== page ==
There must be a better way right?

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Tried & Tested: How Aniko Jori-Molnar Created Her Own Action Plan for Recovery | The Health Sessions

Tried & Tested: How Aniko Created Her Own Action Plan for Recovery

This guest post is written by The Health Sessions reader Aniko Jori-Molnar, who shares her experiences with testing the strategies from ‘How to Create Your Own Action Plan for Recovery‘.

 

Why do I need to recover?

An important part of my identity is a fearless warrior that can handle (or can look like one who handles) everything in life. Good and bad. So I’m letting you in on a huge secret right now: I’ve been struggling with a chronic illness for nine years, and I’ve been struggling to accept this struggle.

I have EGPA (Churg-Strauss Syndrome), a rare auto-immune disease that attacks first and foremost the lungs, causing intense asthma symptoms, but then gradually causes all kinds of other problems in the body.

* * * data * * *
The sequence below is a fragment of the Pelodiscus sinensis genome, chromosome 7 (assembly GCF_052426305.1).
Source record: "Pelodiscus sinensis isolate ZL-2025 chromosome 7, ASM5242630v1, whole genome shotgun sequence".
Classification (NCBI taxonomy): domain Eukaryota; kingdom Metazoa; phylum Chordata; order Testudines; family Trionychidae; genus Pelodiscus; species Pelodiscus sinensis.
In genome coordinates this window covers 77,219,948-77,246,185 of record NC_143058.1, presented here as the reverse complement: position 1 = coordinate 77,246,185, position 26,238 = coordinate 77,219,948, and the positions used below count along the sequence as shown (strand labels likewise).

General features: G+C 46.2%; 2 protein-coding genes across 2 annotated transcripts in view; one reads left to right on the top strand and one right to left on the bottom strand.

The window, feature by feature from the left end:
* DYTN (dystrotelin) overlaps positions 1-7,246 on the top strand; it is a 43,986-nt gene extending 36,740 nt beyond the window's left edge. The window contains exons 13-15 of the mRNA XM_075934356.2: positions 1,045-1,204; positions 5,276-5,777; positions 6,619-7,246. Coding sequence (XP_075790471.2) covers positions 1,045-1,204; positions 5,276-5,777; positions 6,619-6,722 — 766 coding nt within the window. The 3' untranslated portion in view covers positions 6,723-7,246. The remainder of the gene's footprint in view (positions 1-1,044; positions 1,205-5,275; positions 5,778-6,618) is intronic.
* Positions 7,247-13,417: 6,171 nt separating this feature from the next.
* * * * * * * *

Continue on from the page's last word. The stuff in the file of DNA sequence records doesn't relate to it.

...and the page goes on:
Of the many medication options, I’ve tried a few, and they’ve worked just fine, until now. With a recent heart involvement, the medical team decided to proceed to a chemo kind of drug for a more effective treatment. I feared the treatment as well as the signs of degrading health state I am in.

 

Why I choose to read a book about recovery

I could only think it is another milestone down the unlucky road. I was back to the old, pessimistic mental state. I was still not over the fact I’m sick forever. And I still wanted my old life back, and I would go as far as to throw a tantrum over it like a child.

I also knew this was not OK and I needed somebody (or something) to have my back when reality strikes. I needed to change the perspective.